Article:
I may have to relocate my family to find another job, but it's better than the mind-numbing, knee jerk mandate we've been following at Gannett. Sorry to be so corny, but there's a real world out there beyond the company and I had forgotten that.

  76. Any word on the Male - Female ratio in Reno?

  77. We lost 5 in Port Huron

  78. December 3, 2008

    To: The Staff

    From: Ted Power

    We’ve just posted at that by the end of the month we will have 61 fewer employees, will cease publishing the Douglas Times and the Fallon Star Press and will close Eastern Sierra Publishing.

    Thank you for the patience and support you have shown each other and your supervisors during the past weeks. Mostly, thank you for the dedication you have shown our readers and advertisers during a trying time.

    • The Information Center completed an outstanding immigration series, produced a compelling multi-media foreclosure report, drove 1 million page views to Metromix in its first month and covered an historic election and the arrest in a notorious murder case.

    • The advertising staff took lessons learned in comprehensive online sales seminars and grew its online retail revenue in November, sold 400 gifts to the digital holiday gift guide, launched and sold foreclosed home package to real estate agents, and reduced the number of errors and dollars refunded.

    • Online built the digital holiday gift guide, helped the Info Center with its foreclosure package, built a prototype for a rentals site and continued to redevelop

    • Our circulation staff completed its own reorganization, audited our single copy locations and prepared for new efficiencies in 2009.

    • The production team honed our new web width, found savings in newsprint and ink expense and re-sectioned our classified pages to save more newsprint dollars.

    • Marketing put on a successful Journal Jog and Fantasies in Chocolate, the finance staff prepared to entrust others with paying our bills and the IT department provided critical reports and upgrades to help us make critical decisions and plan for future initiatives.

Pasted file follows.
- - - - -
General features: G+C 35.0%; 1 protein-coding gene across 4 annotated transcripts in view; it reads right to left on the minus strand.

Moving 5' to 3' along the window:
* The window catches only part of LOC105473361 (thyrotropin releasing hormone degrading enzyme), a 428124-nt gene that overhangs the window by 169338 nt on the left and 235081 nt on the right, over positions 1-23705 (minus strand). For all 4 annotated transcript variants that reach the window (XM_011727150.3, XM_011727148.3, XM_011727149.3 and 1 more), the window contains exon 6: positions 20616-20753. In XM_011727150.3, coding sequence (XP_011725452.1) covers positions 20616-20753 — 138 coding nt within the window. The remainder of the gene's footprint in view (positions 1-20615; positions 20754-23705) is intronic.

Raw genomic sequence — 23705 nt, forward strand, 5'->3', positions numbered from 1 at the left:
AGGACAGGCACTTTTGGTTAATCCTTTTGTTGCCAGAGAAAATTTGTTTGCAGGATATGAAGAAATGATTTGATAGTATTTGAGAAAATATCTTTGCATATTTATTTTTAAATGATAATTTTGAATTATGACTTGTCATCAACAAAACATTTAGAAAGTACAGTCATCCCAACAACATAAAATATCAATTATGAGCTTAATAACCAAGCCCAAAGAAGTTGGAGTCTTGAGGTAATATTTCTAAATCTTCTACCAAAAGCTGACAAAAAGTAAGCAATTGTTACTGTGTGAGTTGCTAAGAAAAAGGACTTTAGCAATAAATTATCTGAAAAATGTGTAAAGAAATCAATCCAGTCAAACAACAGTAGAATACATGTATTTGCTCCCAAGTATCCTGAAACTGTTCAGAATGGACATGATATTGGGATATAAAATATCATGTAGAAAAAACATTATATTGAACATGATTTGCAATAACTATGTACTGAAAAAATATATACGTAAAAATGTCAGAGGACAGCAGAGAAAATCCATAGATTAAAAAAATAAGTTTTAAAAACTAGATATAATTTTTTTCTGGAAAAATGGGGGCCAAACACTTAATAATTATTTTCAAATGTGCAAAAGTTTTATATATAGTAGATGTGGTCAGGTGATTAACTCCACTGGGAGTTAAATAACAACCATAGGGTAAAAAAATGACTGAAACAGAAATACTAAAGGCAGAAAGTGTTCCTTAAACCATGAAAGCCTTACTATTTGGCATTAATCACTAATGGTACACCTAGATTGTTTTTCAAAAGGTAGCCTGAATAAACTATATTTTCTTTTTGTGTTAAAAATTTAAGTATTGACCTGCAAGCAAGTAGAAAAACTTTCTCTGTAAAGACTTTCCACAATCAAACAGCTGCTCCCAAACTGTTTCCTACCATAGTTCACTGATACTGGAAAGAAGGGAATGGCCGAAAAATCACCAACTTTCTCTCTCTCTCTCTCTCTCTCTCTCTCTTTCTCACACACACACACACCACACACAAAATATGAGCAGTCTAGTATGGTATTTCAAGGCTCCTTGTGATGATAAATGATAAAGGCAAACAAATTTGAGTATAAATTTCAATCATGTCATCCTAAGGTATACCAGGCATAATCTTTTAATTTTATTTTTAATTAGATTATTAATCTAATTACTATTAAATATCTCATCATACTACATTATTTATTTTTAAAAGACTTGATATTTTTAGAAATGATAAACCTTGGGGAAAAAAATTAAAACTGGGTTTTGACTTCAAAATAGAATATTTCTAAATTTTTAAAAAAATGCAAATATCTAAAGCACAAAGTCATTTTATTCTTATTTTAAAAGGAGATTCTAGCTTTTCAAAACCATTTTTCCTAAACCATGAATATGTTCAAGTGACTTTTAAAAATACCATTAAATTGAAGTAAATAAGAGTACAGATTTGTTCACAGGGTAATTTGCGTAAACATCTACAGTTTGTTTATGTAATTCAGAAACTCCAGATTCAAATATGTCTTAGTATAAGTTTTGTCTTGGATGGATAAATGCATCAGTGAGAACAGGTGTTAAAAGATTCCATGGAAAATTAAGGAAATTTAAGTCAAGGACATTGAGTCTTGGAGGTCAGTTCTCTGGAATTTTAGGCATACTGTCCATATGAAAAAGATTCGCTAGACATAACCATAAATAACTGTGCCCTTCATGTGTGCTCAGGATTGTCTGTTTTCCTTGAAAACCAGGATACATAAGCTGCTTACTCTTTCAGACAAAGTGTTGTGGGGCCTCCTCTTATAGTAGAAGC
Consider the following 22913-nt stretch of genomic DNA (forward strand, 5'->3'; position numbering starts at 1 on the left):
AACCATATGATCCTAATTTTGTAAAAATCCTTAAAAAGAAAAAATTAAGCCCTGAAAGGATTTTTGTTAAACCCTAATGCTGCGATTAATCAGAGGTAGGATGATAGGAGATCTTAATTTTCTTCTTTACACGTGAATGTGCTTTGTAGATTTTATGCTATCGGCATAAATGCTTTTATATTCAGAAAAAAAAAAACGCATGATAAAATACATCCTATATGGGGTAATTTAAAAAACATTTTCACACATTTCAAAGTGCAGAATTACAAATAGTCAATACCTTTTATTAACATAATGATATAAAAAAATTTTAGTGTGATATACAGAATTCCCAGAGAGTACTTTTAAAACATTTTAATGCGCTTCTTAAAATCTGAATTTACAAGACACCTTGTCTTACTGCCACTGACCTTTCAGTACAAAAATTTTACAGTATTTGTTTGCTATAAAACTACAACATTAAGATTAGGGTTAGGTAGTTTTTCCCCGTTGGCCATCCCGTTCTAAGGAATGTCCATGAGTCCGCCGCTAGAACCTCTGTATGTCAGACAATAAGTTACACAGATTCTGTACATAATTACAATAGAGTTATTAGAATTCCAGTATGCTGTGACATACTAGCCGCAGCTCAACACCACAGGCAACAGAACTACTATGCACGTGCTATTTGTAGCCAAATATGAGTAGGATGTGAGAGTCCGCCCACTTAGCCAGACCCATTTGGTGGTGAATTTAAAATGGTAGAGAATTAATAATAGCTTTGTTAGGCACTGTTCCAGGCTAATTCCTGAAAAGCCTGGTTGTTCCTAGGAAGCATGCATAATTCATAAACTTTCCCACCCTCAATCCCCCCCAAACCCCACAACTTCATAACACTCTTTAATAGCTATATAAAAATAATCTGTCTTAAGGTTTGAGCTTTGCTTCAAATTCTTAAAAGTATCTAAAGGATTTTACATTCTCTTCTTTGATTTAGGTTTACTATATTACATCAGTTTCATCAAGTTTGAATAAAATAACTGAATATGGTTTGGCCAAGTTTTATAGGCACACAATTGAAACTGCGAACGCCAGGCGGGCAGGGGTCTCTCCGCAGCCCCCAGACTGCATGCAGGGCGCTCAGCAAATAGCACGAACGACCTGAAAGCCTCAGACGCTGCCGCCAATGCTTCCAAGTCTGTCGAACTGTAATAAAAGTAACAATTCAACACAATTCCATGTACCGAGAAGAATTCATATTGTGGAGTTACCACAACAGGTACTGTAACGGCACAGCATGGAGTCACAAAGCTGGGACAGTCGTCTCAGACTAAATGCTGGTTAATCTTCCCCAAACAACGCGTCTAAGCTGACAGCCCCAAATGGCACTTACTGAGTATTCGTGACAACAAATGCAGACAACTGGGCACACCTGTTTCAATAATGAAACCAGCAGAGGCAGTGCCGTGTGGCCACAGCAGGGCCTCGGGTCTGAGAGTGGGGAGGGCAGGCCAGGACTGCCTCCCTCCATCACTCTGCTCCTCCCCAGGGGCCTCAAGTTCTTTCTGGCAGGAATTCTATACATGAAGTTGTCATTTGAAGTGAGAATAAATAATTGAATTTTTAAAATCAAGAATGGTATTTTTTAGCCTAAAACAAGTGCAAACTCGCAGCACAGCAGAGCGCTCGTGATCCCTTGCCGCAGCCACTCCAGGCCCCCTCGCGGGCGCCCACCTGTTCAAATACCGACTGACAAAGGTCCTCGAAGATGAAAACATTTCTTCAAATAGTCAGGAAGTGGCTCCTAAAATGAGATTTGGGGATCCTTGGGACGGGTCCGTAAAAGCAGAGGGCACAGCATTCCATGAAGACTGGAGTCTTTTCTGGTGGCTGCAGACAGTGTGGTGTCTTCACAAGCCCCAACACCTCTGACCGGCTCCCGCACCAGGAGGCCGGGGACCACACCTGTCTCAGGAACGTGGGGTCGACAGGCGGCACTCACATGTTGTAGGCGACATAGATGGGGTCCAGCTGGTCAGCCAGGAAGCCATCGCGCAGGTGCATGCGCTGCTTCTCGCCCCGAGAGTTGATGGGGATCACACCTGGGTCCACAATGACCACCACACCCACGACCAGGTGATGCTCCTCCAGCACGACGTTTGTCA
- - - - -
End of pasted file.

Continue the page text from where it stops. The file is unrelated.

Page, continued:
They are significant accomplishments under normal circumstances and show true dedication and focus given the environment in which we have found ourselves.

    Our headlines tell the story of our city and state: foreclosures, empty hotel rooms, closed casinos, budget shortfalls, special legislative sessions, difficult forecasts. Given the continued apprehension, we have 11 vacant positions which we do not anticipate filling.

    More than ever before, it is critical for us to work together and to be partners with others in our communities so our market can regain the momentum of the first half of this decade.

    I know I can count on each of you to help each other help our readers and advertisers.

  79. 7:23 - Heard through the grapevine that Mike Hughes was possibly going to be taking a buyout.
    Also, that 34 - according to an all-staff e-mail - included the elimination of three open positions.

  80. Hattiesburg American checks in.

    From: Skippy Haik
    Re: Expense reductions

    After careful consideration, we have made the decision to consolidate the production operations of the Hattiesburg American with The Clarion-Ledger. The target dates for the moves will be mid-January for most ad-building functions, February 2nd for printing and inserting functions of the Hattiesburg American, and second quarter for USA Today. These dates are tentative and are subject to change as we move through the implementation process.

    As you are probably aware, consolidation of printing operations has occurred at other Gannett properties this year and has proven to be efficient; that experience will prove valuable as extensive planning for this project commences during the coming weeks. The newspaper economy is faced with many challenges but we are not alone. Companies across the nation are faced with difficult business decisions. The change will not affect production quality or delivery times of The Hattiesburg American or USA Today. We will be working closely with our commercial print customers to accommodate their needs with this move.